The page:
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CHARLOTTE, N.C. -- Duke Energy says digging up all the coal ash at its 33 sites around North Carolina and trucking it into lined landfills could triple the costs to $10 billion, but environmentalists say it s a case of pay-now-or-pay-later. Duke s president for North Carolina Paul Newton told lawmakers in a Raleigh hearing today, If you dig it all up that adds another four to five billion dollars.

But the Southern Environmental Law Center has produced old U.S. Geological Survey maps showing streams running through many coal ash ponds to make the case that a cap in place plan would lead to continued groundwater pollution.

And what s the cost of having constant toxic pollution of our waterways over time? questioned SELC attorney Frank Holleman.

Duke says it will study each site to develop a plan for disposing of coal ash particular to the site. That could take a year or more.

So we don t have a bias toward (cap in place) other than it saves money, Duke Energy s Paul Newton told lawmakers. It s a factor but if it s not suitable we wouldn t recommend cap in place.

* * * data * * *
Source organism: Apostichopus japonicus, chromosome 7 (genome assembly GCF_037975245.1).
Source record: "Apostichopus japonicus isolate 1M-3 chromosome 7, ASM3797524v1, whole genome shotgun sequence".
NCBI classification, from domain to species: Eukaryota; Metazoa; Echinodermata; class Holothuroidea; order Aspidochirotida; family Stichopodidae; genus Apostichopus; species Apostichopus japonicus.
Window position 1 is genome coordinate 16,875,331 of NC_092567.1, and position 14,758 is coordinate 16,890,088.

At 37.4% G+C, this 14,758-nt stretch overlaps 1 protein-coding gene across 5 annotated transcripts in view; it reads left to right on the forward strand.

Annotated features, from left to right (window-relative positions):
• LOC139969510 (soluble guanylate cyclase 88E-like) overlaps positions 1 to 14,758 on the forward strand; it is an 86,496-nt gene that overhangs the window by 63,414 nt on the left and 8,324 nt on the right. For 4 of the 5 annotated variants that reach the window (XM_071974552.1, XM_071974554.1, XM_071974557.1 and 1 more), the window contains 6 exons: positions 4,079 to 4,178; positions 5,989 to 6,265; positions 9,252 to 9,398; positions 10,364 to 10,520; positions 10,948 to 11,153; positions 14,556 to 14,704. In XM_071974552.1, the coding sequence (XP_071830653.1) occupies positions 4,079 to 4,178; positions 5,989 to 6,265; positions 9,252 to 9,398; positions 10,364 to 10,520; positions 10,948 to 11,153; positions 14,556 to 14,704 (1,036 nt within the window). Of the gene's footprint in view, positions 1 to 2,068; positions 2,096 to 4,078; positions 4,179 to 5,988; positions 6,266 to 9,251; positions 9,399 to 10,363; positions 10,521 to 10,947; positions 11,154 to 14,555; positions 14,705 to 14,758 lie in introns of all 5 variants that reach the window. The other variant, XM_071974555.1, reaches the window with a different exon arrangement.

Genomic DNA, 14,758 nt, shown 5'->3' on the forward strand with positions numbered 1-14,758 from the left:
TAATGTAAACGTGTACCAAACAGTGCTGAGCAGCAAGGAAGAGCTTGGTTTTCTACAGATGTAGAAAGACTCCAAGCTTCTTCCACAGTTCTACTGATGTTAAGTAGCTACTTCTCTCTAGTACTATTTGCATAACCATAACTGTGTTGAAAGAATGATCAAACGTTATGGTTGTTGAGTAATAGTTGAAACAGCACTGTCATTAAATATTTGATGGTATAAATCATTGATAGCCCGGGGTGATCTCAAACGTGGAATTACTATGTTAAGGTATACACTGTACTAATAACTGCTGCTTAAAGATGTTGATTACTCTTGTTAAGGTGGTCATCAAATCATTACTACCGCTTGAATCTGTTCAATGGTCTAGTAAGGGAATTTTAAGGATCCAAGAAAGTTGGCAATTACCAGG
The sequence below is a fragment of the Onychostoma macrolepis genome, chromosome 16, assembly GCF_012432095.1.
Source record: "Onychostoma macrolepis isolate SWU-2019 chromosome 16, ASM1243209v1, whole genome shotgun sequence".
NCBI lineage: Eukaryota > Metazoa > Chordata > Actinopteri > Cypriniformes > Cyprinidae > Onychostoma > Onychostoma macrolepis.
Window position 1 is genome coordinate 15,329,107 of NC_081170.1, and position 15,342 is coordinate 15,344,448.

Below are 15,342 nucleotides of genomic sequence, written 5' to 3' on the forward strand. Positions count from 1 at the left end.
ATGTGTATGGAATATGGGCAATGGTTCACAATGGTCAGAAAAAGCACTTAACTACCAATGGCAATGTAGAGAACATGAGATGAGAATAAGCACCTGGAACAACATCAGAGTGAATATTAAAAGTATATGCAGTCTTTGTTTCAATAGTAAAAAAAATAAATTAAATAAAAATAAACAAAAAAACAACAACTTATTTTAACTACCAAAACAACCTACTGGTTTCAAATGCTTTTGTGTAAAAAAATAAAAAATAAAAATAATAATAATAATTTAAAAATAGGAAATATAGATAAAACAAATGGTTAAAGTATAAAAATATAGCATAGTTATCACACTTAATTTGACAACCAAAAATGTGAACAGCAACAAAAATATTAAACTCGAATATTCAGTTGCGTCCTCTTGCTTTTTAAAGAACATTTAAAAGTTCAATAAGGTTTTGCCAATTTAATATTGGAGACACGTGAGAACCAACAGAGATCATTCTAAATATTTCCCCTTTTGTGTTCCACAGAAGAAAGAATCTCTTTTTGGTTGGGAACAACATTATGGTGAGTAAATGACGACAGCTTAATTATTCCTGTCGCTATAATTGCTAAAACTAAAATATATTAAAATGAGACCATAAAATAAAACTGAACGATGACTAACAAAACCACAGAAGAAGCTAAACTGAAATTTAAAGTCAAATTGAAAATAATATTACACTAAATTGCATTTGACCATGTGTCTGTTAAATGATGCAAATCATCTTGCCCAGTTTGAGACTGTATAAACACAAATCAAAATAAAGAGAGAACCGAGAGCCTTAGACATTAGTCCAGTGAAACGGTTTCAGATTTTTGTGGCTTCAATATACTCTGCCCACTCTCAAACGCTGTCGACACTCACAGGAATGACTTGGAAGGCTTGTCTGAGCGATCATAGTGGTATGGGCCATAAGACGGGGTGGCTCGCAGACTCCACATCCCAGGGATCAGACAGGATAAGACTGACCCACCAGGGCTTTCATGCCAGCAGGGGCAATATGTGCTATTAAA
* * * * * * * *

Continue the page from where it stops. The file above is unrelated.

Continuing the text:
Environmentalists advocate Duke drying out all its coal ash ponds and digging up the waste for storage in lined landfills or sealed for use as fill dirt at construction sites like Charlotte Douglas Airport known as structured fill.

Duke is already using coal ash from its Asheville coal-fired plant as structured fill at the airport there.

Environmentalists say underground streams and groundwater migration could widely expand the plume of pollution from heavy metals in coal ash if it is simply capped in place in unlined pits.

There will be erosion, continued leaching of the contaminants into the river and the risk of catastrophic failure, said Holleman.

Duke has already agreed to move coal ash from high priority sites including Asheville, the Dan River site of this year s massive coal ash spill, and the Riverbend Steam Station in Gaston County on the banks of Mountain Island Lake.

Newton told lawmakers it could take more than a year to study Riverbend and four to four-and-a-half years to dig out and move the millions of tons of coal ash from the site.

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